Does "The One" Exist? Here's The Science Behind Soulmates

When it comes to believing in soulmates, people are pretty split. While some insist on looking for The One, others are more than happy to look for Ms. or Mr. Right Now. And some are happy being single. So, is there a certain person out there for everyone?

On a gut level, I don't understand that belief and I don't agree with it. That's just my opinion. It's not that I don't think you can love someone in an amazing, life-changing way and be with them for your entire life, although I think that's tough. I just don't buy the whole one person for everyone thing. But I'm basing that off of just anecdotal experience and what seems right to me — the proof doesn't seem to be in the pudding. But whether you agree or not on a basic level, is there any science behind it? Is there any sort of proof that shows that people have one 'soulmate' they're meant to stick with? I mean, I know some animals mate for life, so maybe it's not a stretch to extend that to humans. And then maybe that would be a sort of soulmate, maybe not in the traditional sense, but something.

So is there any science behind it? Well here's what I found when I looked at the science behind soulmates:

1. Research Suggests That Both Monogamy And Polyamory May Be Natural For Humans

What works for one person doesn't necessarily work for another. And we all know people who love to be coupled up, and those who seem to never want to be with only one person. Everyone's different, but what's interesting scientifically is that people seem to fall very neatly into those two camps, suggesting what's 'natural' for one isn't 'natural' for the other.

Rafael Wlodarski, a physiologist at University of Oxford, explained to Livescience that only 30 percent of primates and three percent of mammals are actually monogamous. Their research of 600 British and American men and women found that "rather than it being a whole gamut of mating strategies, there seems to be two potential phenotypes within males and within females". So while maybe science suggests that mating for life works for you, but not for someone else. In other words, there is no normal.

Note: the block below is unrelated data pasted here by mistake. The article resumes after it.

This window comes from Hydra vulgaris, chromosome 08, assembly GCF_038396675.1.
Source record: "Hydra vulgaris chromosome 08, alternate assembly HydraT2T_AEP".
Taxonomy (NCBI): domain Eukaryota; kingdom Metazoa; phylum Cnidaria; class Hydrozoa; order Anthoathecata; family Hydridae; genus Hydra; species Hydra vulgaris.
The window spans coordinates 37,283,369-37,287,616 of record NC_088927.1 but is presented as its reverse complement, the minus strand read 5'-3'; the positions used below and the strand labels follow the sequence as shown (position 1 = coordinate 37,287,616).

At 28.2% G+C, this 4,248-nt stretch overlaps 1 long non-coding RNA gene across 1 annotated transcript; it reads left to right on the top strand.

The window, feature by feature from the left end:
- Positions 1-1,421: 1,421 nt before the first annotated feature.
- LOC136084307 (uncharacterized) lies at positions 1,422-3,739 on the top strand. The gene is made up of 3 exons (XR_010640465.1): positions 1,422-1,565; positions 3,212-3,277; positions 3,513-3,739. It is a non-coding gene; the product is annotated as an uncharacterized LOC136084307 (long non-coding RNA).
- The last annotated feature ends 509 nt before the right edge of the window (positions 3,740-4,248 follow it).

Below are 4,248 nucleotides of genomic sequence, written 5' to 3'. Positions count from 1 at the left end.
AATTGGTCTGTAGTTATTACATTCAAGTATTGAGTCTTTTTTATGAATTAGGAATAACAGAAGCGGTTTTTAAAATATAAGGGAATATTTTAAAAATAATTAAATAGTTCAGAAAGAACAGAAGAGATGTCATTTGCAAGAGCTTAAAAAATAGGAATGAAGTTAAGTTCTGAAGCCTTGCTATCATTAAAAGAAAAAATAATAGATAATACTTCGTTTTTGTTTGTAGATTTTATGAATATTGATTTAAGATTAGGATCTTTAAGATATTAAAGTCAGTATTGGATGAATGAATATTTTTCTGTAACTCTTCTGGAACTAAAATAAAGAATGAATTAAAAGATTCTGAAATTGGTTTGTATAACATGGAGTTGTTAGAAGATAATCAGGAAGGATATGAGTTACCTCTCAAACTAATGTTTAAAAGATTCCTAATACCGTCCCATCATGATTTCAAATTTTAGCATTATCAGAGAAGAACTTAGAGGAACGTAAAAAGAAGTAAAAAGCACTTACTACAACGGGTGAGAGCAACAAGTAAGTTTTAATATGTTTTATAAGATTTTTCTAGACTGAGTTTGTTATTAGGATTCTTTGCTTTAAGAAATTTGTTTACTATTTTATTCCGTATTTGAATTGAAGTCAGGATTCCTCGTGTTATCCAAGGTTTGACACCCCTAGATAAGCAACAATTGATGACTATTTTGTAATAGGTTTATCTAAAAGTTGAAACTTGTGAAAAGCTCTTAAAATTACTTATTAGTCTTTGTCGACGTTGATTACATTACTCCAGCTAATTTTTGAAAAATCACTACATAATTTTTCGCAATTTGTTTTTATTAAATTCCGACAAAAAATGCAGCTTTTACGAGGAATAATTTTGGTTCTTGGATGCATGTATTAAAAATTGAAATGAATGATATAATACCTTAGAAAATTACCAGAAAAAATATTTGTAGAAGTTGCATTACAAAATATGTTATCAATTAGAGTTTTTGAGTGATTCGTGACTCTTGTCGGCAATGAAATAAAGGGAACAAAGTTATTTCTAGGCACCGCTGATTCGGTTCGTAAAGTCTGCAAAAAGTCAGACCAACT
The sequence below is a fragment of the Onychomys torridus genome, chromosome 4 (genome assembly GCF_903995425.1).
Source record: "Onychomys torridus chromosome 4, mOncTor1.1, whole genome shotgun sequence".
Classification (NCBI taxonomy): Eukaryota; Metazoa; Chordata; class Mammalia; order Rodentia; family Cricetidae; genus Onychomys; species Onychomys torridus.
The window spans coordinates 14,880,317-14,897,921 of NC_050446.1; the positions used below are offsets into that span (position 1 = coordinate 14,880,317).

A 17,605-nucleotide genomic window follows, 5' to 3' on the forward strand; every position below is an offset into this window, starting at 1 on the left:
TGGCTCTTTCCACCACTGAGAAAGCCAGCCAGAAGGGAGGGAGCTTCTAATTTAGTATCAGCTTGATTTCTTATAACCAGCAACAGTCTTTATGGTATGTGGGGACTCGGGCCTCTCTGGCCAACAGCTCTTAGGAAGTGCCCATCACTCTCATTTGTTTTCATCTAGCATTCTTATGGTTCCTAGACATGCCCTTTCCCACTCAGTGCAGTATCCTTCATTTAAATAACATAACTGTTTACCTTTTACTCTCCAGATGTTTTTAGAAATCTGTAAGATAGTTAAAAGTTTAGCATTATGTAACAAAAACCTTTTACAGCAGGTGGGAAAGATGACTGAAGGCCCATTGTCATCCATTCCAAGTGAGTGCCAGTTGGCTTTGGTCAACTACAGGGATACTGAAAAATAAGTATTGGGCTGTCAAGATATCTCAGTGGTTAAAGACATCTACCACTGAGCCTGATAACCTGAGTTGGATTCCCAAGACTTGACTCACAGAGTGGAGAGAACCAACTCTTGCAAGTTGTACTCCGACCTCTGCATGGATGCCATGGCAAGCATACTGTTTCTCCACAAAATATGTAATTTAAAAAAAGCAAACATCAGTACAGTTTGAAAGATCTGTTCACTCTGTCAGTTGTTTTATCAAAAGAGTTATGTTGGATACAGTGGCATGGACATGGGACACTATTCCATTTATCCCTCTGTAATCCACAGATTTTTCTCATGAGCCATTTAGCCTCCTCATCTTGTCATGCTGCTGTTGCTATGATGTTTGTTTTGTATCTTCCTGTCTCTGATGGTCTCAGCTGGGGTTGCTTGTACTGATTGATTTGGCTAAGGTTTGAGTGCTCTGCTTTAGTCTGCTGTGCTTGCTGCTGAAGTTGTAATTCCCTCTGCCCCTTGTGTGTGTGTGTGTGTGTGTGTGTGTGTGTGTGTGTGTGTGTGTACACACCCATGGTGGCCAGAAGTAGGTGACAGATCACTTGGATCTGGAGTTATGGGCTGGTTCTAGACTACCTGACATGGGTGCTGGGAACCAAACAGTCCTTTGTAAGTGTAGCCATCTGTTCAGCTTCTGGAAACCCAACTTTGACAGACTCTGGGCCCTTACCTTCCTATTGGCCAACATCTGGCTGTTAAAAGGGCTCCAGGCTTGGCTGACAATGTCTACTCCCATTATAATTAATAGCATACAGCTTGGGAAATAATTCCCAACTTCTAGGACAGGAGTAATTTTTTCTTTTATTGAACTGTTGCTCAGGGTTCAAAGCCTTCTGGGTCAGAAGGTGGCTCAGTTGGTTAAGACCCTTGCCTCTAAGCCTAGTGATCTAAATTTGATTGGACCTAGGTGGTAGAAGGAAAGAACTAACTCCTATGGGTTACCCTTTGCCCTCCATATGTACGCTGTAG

2. But There Are Indicators That Predict If You'll Stay Together

Psychologist John Gottman is famous for his study of couples, and he has literally decades of research with thousands of couples. And at this point, he can predict with 94 percent certainty how a couple will do. If you can predict that someone will stay together with almost 100 percent accuracy, there's definitely something to that, and that those people were in some sense "meant" to be together. Oh, and the secret? Gottman says: "Much of it comes down to the spirit couples bring to the relationship. Do they bring kindness and generosity; or contempt, criticism, and hostility?" Be grateful and kind and you've got a great shot.

3. But If You Think In Terms Of Soulmates, You're Less Happy In Your Relationship

Research from the University of Toronto says that those who believe in "soulmates" actually run into far more relationship troubles, or at least handle those troubles worse. Author Spike W.S. Lee explains that if you believe in soulmates, than conflicts— which are completely natural— don't fit it into a relationship. People who focus on "The One" think a relationship "should have perfect harmony, no conflicts whatsoever... When reality proves otherwise, as it almost inevitably does, it hurts all the more.” It also makes you doubt a good relationship if it's anything less than perfect or "fate."

So when it comes to science, you can decide whether or not you think soulmates exist. But ironically looking for, and insisting on it, can actually do your relationships a lot of damage.

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